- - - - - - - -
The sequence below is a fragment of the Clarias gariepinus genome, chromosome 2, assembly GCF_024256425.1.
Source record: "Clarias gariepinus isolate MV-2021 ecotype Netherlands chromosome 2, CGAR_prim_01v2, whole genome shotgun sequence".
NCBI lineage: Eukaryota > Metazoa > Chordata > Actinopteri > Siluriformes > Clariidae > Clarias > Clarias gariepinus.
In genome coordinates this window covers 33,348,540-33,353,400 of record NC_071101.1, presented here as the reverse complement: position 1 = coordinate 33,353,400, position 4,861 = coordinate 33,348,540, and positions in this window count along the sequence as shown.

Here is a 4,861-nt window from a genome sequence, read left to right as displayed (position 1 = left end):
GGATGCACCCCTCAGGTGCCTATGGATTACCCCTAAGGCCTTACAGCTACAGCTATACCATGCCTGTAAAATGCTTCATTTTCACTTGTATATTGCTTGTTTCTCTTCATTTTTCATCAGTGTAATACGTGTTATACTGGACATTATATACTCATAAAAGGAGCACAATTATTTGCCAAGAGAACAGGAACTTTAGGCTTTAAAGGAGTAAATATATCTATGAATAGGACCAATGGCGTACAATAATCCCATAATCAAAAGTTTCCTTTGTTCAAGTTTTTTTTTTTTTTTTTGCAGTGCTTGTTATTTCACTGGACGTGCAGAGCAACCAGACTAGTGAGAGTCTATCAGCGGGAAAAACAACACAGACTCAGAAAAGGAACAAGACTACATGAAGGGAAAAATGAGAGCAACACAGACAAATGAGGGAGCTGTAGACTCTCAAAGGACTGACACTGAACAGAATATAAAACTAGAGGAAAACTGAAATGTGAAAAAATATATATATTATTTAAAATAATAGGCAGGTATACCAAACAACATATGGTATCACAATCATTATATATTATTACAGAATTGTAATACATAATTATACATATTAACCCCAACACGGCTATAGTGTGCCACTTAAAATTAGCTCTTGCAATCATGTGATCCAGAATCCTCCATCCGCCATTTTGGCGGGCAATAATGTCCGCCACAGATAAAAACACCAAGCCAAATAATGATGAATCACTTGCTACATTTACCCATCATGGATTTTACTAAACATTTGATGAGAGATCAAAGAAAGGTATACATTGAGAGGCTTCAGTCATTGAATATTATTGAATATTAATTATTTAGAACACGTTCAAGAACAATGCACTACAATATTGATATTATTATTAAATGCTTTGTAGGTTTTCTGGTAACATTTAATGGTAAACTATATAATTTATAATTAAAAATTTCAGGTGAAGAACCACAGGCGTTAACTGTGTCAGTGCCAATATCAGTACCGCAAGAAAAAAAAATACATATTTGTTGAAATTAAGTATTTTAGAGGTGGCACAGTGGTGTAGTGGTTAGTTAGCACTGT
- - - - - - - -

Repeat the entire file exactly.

The sequence below is a fragment of the Clarias gariepinus genome, chromosome 2, assembly GCF_024256425.1.
Source record: "Clarias gariepinus isolate MV-2021 ecotype Netherlands chromosome 2, CGAR_prim_01v2, whole genome shotgun sequence".
NCBI lineage: Eukaryota > Metazoa > Chordata > Actinopteri > Siluriformes > Clariidae > Clarias > Clarias gariepinus.
In genome coordinates this window covers 33,348,540-33,353,400 of record NC_071101.1, presented here as the reverse complement: position 1 = coordinate 33,353,400, position 4,861 = coordinate 33,348,540, and positions in this window count along the sequence as shown.

Here is a 4,861-nt window from a genome sequence, read left to right as displayed (position 1 = left end):
GGATGCACCCCTCAGGTGCCTATGGATTACCCCTAAGGCCTTACAGCTACAGCTATACCATGCCTGTAAAATGCTTCATTTTCACTTGTATATTGCTTGTTTCTCTTCATTTTTCATCAGTGTAATACGTGTTATACTGGACATTATATACTCATAAAAGGAGCACAATTATTTGCCAAGAGAACAGGAACTTTAGGCTTTAAAGGAGTAAATATATCTATGAATAGGACCAATGGCGTACAATAATCCCATAATCAAAAGTTTCCTTTGTTCAAGTTTTTTTTTTTTTTTTTGCAGTGCTTGTTATTTCACTGGACGTGCAGAGCAACCAGACTAGTGAGAGTCTATCAGCGGGAAAAACAACACAGACTCAGAAAAGGAACAAGACTACATGAAGGGAAAAATGAGAGCAACACAGACAAATGAGGGAGCTGTAGACTCTCAAAGGACTGACACTGAACAGAATATAAAACTAGAGGAAAACTGAAATGTGAAAAAATATATATATTATTTAAAATAATAGGCAGGTATACCAAACAACATATGGTATCACAATCATTATATATTATTACAGAATTGTAATACATAATTATACATATTAACCCCAACACGGCTATAGTGTGCCACTTAAAATTAGCTCTTGCAATCATGTGATCCAGAATCCTCCATCCGCCATTTTGGCGGGCAATAATGTCCGCCACAGATAAAAACACCAAGCCAAATAATGATGAATCACTTGCTACATTTACCCATCATGGATTTTACTAAACATTTGATGAGAGATCAAAGAAAGGTATACATTGAGAGGCTTCAGTCATTGAATATTATTGAATATTAATTATTTAGAACACGTTCAAGAACAATGCACTACAATATTGATATTATTATTAAATGCTTTGTAGGTTTTCTGGTAACATTTAATGGTAAACTATATAATTTATAATTAAAAATTTCAGGTGAAGAACCACAGGCGTTAACTGTGTCAGTGCCAATATCAGTACCGCAAGAAAAAAAAATACATATTTGTTGAAATTAAGTATTTTAGAGGTGGCACAGTGGTGTAGTGGTTAGTTAGCACTGT